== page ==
School notes for Oct. 24
Fifth-grade students at Gaffney Lane Elementary in Oregon City take on many extra responsibilities to help their school run smoothly. Jobs include safety patrol, equipment pick-up and helping in the school library.
To participate, kids must apply for a school job, get references from past teachers, and get hired by a staff member. They are expected to perform appropriately and are paid with special "fifth-grade money" that allows them to purchase healthy snacks, headphones and school supplies. At the end of the school year there is an auction where students can spend their money on donated items.
"This has become a fun tradition here," said fifth-grade teacher Shannon Fernaeus. "This has been a real-world experience to help kids understand how the world of work functions while they learn to take on responsibility."
SMART reading program seeks volunteers
Start Making A Reader Today (SMART) is a nationally recognized reading program that pairs children in kindergarten through third grade with adult mentors who share the joy of reading one-on-one for an hour each week. Gladstone's Center for Children & Families and John Wetten Elementary are served by the program.
In Oregon City, the program serves Candy Lane, Holcomb and Jennings Lodge elementary schools. In North Clackamas, the program is at Sunnyside, Oak Grove, El Puente and Ardenwald elementary schools. The program also serves local Head Start preschools.
"SMART provides a fun, child-guided experience that builds reading skills, self-confidence and a love of reading," said program coordinator Nathan Buck. "Children in the program receive 14 new books throughout the school year to keep and read with their families."
Volunteers are needed one hour per week through mid-May 2019. Schedules vary by site. To volunteer as a reader or site coordinator, call Nathan Buck at 971-634-1607 or apply online at getsmartoregon.org/our-community/volunteers.
NCSD implements furlough days
North Clackamas Superintendent Matt Utterback says fiscal challenges facing NCSD have caused the district to undertake furlough days among its steps to control costs.
For the 2018-19 school year, NCSD's mandatory furlough days are Nov. 19-21. On these days the district is closed, and the schools, administrative office and CARE after-school programs will not be available. Each day of closure saves NCSD approximately $500,000 in operating costs.
"These furlough days would not be necessary if the state provided sufficient funding, but in its absence, NCSD has to make difficult decisions that I know are painful for everyone," Utterback said. "I sincerely wish NCSD didn't have to implement furlough days, but the closures reflect NCSD's financial reality."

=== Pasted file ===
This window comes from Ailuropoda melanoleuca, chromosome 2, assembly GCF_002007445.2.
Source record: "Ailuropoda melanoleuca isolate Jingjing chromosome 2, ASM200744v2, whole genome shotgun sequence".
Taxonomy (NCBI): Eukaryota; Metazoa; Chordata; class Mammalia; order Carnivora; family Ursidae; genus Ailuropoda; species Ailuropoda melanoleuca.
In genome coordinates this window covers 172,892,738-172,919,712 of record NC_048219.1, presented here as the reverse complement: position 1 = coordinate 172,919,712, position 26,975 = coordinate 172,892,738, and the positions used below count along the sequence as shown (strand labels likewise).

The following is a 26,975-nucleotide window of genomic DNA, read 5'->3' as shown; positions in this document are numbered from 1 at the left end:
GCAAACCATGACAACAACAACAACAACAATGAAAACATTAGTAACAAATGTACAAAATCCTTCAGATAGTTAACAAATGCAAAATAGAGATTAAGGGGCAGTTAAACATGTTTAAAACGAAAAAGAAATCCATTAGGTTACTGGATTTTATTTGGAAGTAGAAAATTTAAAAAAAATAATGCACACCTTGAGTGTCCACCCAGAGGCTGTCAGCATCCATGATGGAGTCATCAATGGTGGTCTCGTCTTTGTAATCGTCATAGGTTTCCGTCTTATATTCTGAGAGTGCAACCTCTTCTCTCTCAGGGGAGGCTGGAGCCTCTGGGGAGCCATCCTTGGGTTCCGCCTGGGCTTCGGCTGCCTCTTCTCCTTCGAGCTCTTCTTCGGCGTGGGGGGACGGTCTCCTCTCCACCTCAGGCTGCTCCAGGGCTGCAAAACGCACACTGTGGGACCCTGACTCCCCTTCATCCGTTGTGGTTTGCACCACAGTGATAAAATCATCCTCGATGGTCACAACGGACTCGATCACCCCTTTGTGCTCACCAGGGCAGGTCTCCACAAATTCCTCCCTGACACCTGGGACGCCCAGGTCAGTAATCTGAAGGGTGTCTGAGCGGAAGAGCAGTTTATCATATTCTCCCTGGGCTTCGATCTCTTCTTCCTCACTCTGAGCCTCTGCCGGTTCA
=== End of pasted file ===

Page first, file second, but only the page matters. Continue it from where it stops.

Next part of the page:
Bilingual schools launch morning enrichment
The new Sunrise program serving students at Jennings Lodge and Candy Lane elementary schools provides families with greater drop-off flexibility, while ensuring students a smooth start to the school day. Free to families, the program is funded by Federal Title 1 funds.
The program gives students the opportunity to drop children off at Jennings Lodge as early as 7:15 a.m. giving students supervision and time to eat breakfast, read, color or play board games before the school day begins. Candy Lane students are bused to their school just before school begins.
"This program provides a safe alternative for students whose parents need to head to work before the traditional school day begins," said Principal April Albers. "Students begin their day with positive interactions with friends and staff, strengthening their connection to the school community."
Drum line celebrates 10th anniversary
The Rex Putnam High School Drum Line is celebrating its 10th year with an online auction fundraiser throughout November.
Auction donations are needed through October, and the auction goes live Nov. 1. The program also is running a Willamette Valley pie fundraiser and business sponsorships.
"We're now competing in Scholastic A and climbing the ladder," said drum-line director René Ormae-Jarmer. "I have staff now, and we've increased our numbers. However, we still have to fundraise and grant-write to make this popular program go."
For more information, visit kingsmenthunderdrumline.com. All proceeds go toward uniforms, equipment and competition expenses.
The drum line is the only competing one in the area. (Portland schools only have one at Lincoln High School).
Gladstone's Ott honored as Teacher of the Month
Fifth-grade teacher Kala Ott was recognized on K103 radio's Honor Roll for her commitment to student learning and her creative efforts to build a positive and supportive classroom culture. Ott began teaching this year at Gladstone's John Wetten Elementary School. Prior to coming to Gladstone, she had taught since 2012 in Texas.
"My son has blossomed under her tutelage, going from someone who dreaded reading to a kiddo who devours book after book," said parent Andrea Alba, who nominated Ott for the honor. "When you step into her classroom, you are instantly transported into the wonderful world of Harry Potter."
As an honoree, Ott received a number of prizes, including a $500 gift card for school supplies, a Concordia University continuing education scholarship valued at $2,800, a $2,500 technology grant for Chromebook computers and catered lunch for the teacher's lounge from Jersey Mike's.